Clinical Drug Investigation

, Volume 18, Issue 2, pp 161–167

Psychiatric Comorbidity and Pharmacological Treatment Patterns among Patients Presenting with Insomnia

An Assessment of Office-Based Encounters in the USA in 1995 and 1996
  • Tracy L. Skaer
  • Linda M. Robison
  • David A. Sclar
  • Richard S. Galin
Pharmacoepidemiology

DOI: 10.2165/00044011-199918020-00009

Cite this article as:
Skaer, T.L., Robison, L.M., Sclar, D.A. et al. Clin. Drug Investig. (1999) 18: 161. doi:10.2165/00044011-199918020-00009

Abstract

Background: Epidemiological studies reveal that approximately one-third of the US adult population experiences insomnia, and that nearly 10% report it to be a serious or chronic problem. Little is known as to the extent of physician diagnosis of the underlying illness, or the prescribing of pharmacotherapy for this complaint.

Objectives: To discern among US ambulatory patients presenting with insomnia as either the primary complaint, or as one of several reasons for requesting a physician-patient office-based encounter (visit), the percentage of said encounters wherein: (i) a diagnosis of insomnia was recorded [International Classification of Diseases, 9th Revision, Clinical Modification (ICD-9-CM) codes 307.41, 307.42, 307.49, 780.50, 780.52, 780.55, 780.56, 780.59]; (ii) a diagnosis of a concomitant mental disorder (non-sleep-related) was recorded (ICD-9-CM codes 290-307.39, 307.5-319); (iii) a diagnosis of a depressive illness was recorded (ICD-9-CM codes 296.2-296.36, 300.4, 311); (iv) a regimen of a hypnosedative was continued or prescribed [National Drug Code (NDC) 0626]; (v) a regimen of antidepressant pharmacotherapy was continued or prescribed (NDC 0630); and (vi) a diagnosis of depression was recorded and a regimen of antidepressant pharmacotherapy was continued or prescribed.

Methods: Data from the National Ambulatory Medical Care Survey for the years 1995 and 1996, for adults aged 18 years or older, were utilised for this analysis.

Results: In the time-frame 1995 to 1996, an annualised mean of 3 027 312 patients presented with a complaint of insomnia as one of three reasons recorded for requesting an office-based visit. Insomnia was the primary reason for an office-based visit in 35.1% (1 061 396) of these patients. The majority of these patients were female (55.6%), White (66.2%), and had a mean age of 53.2 years (±16.8 years). Compared with patients presenting with insomnia as one of three reasons for the visit, a higher proportion of patients presenting with insomnia as the primary reason for the visit were diagnosed with insomnia (18.8%), diagnosed with a non-sleep-related mental disorder (57.4%), diagnosed with depression (31.7%), prescribed or continuing a regimen of hypnosedative pharmacotherapy (16.1%), prescribed or continuing a regimen of antidepressant pharmacotherapy (48.3%), or diagnosed with depression and prescribed or continuing a regimen of antidepressant pharmacotherapy (27.8%). Only 15.8% of the reporting physicians were psychiatric specialists.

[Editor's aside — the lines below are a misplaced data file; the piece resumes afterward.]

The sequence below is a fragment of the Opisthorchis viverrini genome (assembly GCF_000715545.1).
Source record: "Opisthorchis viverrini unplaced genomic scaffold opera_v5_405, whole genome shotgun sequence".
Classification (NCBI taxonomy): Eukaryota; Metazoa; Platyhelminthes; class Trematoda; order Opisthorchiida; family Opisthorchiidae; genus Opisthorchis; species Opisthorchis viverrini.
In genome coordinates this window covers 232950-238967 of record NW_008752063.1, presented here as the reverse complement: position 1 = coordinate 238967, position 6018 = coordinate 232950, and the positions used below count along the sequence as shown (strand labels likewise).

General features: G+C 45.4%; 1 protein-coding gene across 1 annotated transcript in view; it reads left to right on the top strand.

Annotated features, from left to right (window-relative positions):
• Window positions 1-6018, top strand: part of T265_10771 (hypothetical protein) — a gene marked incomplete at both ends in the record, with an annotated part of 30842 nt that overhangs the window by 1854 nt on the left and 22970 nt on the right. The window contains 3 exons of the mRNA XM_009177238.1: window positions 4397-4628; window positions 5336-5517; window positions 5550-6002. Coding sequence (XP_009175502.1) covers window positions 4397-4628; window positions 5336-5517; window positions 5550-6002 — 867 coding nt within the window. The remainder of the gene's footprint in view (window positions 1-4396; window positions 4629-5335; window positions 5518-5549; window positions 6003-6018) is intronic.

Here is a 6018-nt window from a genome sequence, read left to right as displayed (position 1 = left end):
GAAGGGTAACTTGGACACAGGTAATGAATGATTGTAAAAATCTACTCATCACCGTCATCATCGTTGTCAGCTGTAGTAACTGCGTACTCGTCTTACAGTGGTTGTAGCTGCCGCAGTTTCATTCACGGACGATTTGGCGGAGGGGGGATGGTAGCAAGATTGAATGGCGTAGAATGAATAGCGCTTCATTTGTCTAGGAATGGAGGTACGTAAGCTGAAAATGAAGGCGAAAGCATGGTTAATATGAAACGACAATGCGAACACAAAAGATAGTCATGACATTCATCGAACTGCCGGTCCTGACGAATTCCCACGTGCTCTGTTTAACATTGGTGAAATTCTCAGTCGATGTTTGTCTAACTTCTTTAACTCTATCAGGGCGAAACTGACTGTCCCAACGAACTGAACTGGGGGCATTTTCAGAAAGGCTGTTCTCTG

Conclusions: Our findings indicate that fewer than 5% of US adults with insomnia reported visiting a physician specifically for this problem. The results suggest that insomnia is multifactorial in origin, with the majority of patients having been diagnosed with a non-sleep-related mental disorder, primarily depression.

Copyright information

© Adis International Limited 1999

Authors and Affiliations

  • Tracy L. Skaer
    • 1
    • 2
  • Linda M. Robison
    • 1
  • David A. Sclar
    • 1
    • 3
    • 4
  • Richard S. Galin
    • 1
    • 2
    • 5
  1. 1.Pharmacoeconomics and Pharmacoepidemiology Research UnitCollege of Pharmacy, Washington State UniversityPullmanUSA
  2. 2.Pullman Memorial HospitalPullmanUSA
  3. 3.Program in StatisticsWashington State UniversityPullmanUSA
  4. 4.Washington Institute for Mental Illness Research and Training, Eastern BranchSpokaneUSA
  5. 5.Neuro-Psychiatric InstituteUniversity of California at Los AngelesLos AngelesUSA